Test Catalog

Test ID: WGSEQ    
Gamma Globin Full Gene Sequencing, Varies

Useful For Suggests clinical disorders or settings where the test may be helpful

An adjunct in the interpretation of hemoglobin electrophoresis results

 

Evaluation for suspected gamma variants or nondeletional hereditary persistence of fetal hemoglobin (HPFH)

 

Assess for unstable gamma chain variants (there are occasionally newborns who are jaundiced at birth, often requiring phototherapy, in which all other tests for causes of hemolysis are unrevealing)

Genetics Test Information Provides information that may help with selection of the correct genetic test or proper submission of the test request

The beta-like hemoglobins include the epsilon, gamma, beta, and delta globins, whose genes are present on chromosome 11 in a linked cluster (ie, the beta globin complex). The gamma genes, HBG1 (Ay) and HBG2 (Gy), contain 3 exonic coding regions and 2 intronic intervening sequences (IVS). The genes produce gamma globin chains that form tetramers with alpha globin chains to create fetal hemoglobin (Hb F). HBG1 and HBG2 differ only in which amino acid is located at position 136 (alanine or glycine). The resultant proteins are named A-gamma and G-gamma, respectively. Although G-gamma is predominant at birth, this gradually reverses during the first year of life to become the normal adult G-gamma/A-gamma ratio, which is 2:3. Some people maintain an increased G-gamma:A-gamma ratio throughout life, which has been linked to certain polymorphisms in either gene. Additionally, some alterations in the promoter regions of the gamma globin genes are known to cause a form of hereditary persistence of fetal hemoglobin (HPFH), which is characterized by a significant but harmless elevation of Hb F into adulthood. If coinherited with sickle cell disease, HPFH has a strong modulating effect on the condition and appears to protect against some, but not all, of its complications. Some gamma mutations result in gamma chain hemoglobin variants, most of which are clinically insignificant; however, an incompletely studied subset causes neonatal disorders, such as hemolytic anemia, cyanosis, and methemoglobinemia.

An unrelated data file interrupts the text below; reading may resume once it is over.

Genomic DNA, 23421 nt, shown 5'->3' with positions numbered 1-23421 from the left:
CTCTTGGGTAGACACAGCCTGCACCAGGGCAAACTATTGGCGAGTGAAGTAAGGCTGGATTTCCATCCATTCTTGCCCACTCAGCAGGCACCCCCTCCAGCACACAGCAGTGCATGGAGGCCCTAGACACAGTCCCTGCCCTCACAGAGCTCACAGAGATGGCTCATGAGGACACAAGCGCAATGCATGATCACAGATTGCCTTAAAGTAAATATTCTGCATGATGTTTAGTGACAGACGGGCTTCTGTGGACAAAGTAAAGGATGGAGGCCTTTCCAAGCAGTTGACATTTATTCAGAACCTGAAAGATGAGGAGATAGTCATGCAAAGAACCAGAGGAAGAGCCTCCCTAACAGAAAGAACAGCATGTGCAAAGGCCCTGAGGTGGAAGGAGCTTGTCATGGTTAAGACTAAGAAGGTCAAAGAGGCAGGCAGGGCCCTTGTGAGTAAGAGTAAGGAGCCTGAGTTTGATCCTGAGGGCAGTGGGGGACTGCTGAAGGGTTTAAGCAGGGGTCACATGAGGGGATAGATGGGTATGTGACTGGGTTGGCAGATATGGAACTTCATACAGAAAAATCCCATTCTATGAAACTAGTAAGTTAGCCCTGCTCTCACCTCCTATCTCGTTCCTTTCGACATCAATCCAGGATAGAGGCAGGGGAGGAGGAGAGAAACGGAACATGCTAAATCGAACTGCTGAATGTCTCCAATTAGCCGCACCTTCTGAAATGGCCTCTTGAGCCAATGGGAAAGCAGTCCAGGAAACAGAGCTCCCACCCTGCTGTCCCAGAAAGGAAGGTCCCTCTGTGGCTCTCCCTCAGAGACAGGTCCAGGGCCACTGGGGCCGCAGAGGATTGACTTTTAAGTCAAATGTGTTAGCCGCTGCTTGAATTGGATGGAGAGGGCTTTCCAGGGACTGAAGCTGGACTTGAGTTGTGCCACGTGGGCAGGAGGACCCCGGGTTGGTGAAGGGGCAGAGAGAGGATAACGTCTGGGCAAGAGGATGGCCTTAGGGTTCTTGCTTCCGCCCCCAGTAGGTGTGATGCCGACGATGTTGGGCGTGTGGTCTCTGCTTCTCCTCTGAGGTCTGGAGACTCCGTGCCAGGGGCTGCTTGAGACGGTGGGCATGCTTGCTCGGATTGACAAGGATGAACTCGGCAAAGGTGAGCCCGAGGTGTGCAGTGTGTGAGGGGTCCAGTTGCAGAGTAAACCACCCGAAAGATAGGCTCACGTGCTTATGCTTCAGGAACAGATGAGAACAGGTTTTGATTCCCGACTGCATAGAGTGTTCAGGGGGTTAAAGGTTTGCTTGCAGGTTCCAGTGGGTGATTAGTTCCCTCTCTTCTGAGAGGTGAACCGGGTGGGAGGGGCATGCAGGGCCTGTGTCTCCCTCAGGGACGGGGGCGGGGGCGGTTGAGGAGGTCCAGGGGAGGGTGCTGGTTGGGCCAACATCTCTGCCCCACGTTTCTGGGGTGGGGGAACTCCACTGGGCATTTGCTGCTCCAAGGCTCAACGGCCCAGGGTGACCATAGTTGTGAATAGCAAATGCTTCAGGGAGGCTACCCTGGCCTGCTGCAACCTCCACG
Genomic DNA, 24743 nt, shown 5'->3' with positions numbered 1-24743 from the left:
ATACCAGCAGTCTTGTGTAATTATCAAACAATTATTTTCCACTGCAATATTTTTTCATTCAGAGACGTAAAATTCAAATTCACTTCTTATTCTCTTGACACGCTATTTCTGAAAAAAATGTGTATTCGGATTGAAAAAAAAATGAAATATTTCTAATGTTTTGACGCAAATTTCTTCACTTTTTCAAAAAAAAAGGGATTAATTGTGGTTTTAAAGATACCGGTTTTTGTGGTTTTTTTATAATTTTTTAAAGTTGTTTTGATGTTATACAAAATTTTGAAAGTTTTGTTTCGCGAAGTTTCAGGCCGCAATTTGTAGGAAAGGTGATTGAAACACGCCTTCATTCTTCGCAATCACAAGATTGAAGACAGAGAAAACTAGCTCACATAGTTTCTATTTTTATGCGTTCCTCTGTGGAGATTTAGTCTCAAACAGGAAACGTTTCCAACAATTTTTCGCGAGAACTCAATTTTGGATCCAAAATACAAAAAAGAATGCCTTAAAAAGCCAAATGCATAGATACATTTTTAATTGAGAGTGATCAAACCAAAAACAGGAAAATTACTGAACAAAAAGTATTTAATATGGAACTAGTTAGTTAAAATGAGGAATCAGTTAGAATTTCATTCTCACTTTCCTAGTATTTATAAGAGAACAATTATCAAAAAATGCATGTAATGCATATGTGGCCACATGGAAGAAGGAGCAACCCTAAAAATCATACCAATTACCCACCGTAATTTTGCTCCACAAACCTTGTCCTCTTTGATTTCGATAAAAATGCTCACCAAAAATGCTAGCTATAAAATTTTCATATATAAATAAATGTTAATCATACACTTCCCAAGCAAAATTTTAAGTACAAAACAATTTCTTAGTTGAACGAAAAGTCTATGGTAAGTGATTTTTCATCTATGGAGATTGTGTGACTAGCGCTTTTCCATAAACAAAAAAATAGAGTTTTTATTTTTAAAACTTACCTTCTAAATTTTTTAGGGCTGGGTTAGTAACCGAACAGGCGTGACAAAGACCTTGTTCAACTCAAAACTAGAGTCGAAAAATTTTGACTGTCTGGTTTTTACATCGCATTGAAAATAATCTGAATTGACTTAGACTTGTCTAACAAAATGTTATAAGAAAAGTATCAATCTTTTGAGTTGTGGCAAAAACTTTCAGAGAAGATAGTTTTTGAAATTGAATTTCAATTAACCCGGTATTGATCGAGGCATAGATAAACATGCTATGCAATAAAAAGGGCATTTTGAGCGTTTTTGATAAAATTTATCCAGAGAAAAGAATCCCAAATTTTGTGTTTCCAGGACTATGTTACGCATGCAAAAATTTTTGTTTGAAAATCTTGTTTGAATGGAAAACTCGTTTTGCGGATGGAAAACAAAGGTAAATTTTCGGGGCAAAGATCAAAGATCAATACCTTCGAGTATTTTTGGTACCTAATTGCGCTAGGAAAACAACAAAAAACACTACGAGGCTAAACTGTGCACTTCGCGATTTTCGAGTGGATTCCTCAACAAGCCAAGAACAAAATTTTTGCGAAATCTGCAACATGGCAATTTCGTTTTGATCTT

Highlights

This test would be used as an adjunct to abnormal results detected by hemoglobin electrophoresis testing. It will assist with:

-Diagnosis of nondeletional hereditary persistence of fetal hemoglobin (HPFH)

-Identification of abnormal gamma chain variants (eg, unstable, high- or low-oxygen affinity, or M hemoglobins)

-Predicting the severity of a coinherited sickling disorder

-Evaluation of unexplained neonatal anemia, cyanosis, or hyperbilirubinemia

Special Instructions Library of PDFs including pertinent information and forms related to the test

Method Name A short description of the method used to perform the test

Polymerase Chain Reaction (PCR) Amplification/Sanger Sequence Analysis

NY State Available Indicates the status of NY State approval and if the test is orderable for NY State clients.

Yes

Reporting Name Lists a shorter or abbreviated version of the Published Name for a test

Gamma Globin Full Gene Sequencing

Aliases Lists additional common names for a test, as an aid in searching

HBG1
HBG2
HBGA
HBGG
Gamma hemoglobin
Agamma
Ggamma
Hereditary persistence of fetal hemoglobin